Rodford, Joanne, Li, Francois Y., Siow, Richard C.M., Hanson, Mark A., Mann, Giovanni E. and Clough, Geraldine F.
In utero protein restriction leads to a down-regulation of antioxidant gene expression in adult male offspring
Proceedings of the Physiological Society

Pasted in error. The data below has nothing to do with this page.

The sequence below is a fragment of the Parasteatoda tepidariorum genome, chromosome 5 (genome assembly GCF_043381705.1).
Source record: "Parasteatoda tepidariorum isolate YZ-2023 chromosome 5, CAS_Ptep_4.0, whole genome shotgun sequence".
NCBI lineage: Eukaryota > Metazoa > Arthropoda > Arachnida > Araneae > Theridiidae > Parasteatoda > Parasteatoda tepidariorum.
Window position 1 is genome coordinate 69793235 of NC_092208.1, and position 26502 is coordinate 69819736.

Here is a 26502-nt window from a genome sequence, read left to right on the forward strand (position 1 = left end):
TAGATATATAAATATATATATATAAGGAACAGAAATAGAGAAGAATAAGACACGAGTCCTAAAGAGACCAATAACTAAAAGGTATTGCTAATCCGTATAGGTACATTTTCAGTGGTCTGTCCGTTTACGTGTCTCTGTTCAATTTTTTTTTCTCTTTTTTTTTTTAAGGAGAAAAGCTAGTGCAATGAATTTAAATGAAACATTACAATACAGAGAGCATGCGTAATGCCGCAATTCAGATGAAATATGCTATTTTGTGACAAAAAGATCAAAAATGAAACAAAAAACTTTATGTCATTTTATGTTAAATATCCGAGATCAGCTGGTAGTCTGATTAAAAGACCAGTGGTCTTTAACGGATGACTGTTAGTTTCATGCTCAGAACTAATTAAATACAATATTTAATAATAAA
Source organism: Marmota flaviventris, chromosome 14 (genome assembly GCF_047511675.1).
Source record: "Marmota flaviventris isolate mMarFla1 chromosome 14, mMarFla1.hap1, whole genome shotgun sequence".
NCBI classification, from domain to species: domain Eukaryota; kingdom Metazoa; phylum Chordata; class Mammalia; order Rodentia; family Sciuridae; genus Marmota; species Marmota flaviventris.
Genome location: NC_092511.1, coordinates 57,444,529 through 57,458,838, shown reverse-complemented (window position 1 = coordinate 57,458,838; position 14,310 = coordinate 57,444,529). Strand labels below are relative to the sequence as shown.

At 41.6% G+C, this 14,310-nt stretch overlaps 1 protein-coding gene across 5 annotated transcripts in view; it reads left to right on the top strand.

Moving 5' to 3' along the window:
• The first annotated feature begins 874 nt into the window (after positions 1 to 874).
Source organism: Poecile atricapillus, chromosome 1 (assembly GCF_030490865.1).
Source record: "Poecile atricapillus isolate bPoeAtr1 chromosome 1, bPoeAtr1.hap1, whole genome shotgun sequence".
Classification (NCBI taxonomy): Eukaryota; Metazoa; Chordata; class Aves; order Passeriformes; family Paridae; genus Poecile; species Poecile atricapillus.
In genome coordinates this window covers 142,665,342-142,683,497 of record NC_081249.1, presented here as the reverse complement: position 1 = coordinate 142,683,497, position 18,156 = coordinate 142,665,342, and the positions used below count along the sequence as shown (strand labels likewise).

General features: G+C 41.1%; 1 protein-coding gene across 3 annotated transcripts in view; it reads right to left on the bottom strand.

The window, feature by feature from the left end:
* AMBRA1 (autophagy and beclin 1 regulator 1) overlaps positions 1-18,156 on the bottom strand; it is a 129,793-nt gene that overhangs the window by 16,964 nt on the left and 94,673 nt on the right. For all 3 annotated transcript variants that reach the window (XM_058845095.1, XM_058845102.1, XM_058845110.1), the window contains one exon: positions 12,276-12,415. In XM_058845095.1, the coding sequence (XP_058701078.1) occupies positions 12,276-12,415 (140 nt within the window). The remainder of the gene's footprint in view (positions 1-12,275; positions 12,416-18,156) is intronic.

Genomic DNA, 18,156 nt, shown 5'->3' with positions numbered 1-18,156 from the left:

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In rats, restriction of dietary protein during pregnancy leads to raised blood pressure, impaired vasodilatation (Brawley et al. 2003) and increased oxidative damage (increased protein carbonyl concentration) (Langley-Evans et al. 2005) in the male offspring. The aim of the present study was to assess mRNA expression of three key endothelial antioxidant genes, heme oxygenase-1 (HO-1), glutamate cysteine ligase (GCL) and manganese superoxide dismutase (Mn-SOD), as well as, endothelial nitric oxide synthase (eNOS), in the liver and mesenteric arteries of adult male offspring of protein-restricted rat dams. Pregnant Wistar rats (240 g) were fed either a control diet (C; 18% casein, n = 6) or a protein-restricted diet (PR; 9% casein, n = 6) throughout gestation from conception. At 120 days of age, male offspring were culled and liver and small mesenteric arteries (~250 µm diameter and ~12 arteries per animal) were removed and snap frozen in liquid nitrogen. RNA was extracted and mRNA levels of HO-1, GCL, MnSOD and eNOS were measured using quantitative real-time PCR and normalised with respect to 28S RNA (Mahn et al. 2005). Data are presented as mean ± SEM, and differences assessed by two-way analysis of variance (ANOVA) with significance accepted at p<0.05. The mRNA expression of all three antioxidant genes was reduced in the livers of the PR compared to C male offspring (HO-1: C; 1807 ± 439, n = 11, PR; 424 ± 109, n = 11, p = 0.006, GCL: C; 120 ± 16, n = 11, PR; 70 ± 11, n = 11, p = 0.016, MnSOD: C; 1544 ± 189, n = 11, PR; 1044 ± 101, n = 12, p = 0.027, figures expressed as gene mRNA relative to 28s RNA). Expression in the mesenteric arteries followed the same trend, being reduced by 14% for HO-1, 36% for MnSOD and 36% for GCL but did not reach significance for any of the three genes. The eNOS mRNA expression was not significantly different between the two groups in either tissue type. These findings demonstrate that the previously observed oxidative damage in the offspring of in utero protein-restricted rats (Langley-Evans et al. 2005) may be in part due to a reduced antioxidant enzyme defence. Diminished antioxidant defences may also account for the previously observed vascular dysfunction in the mesenteric arteries due to a nitric oxide–reactive oxygen species imbalance in the PR offspring.
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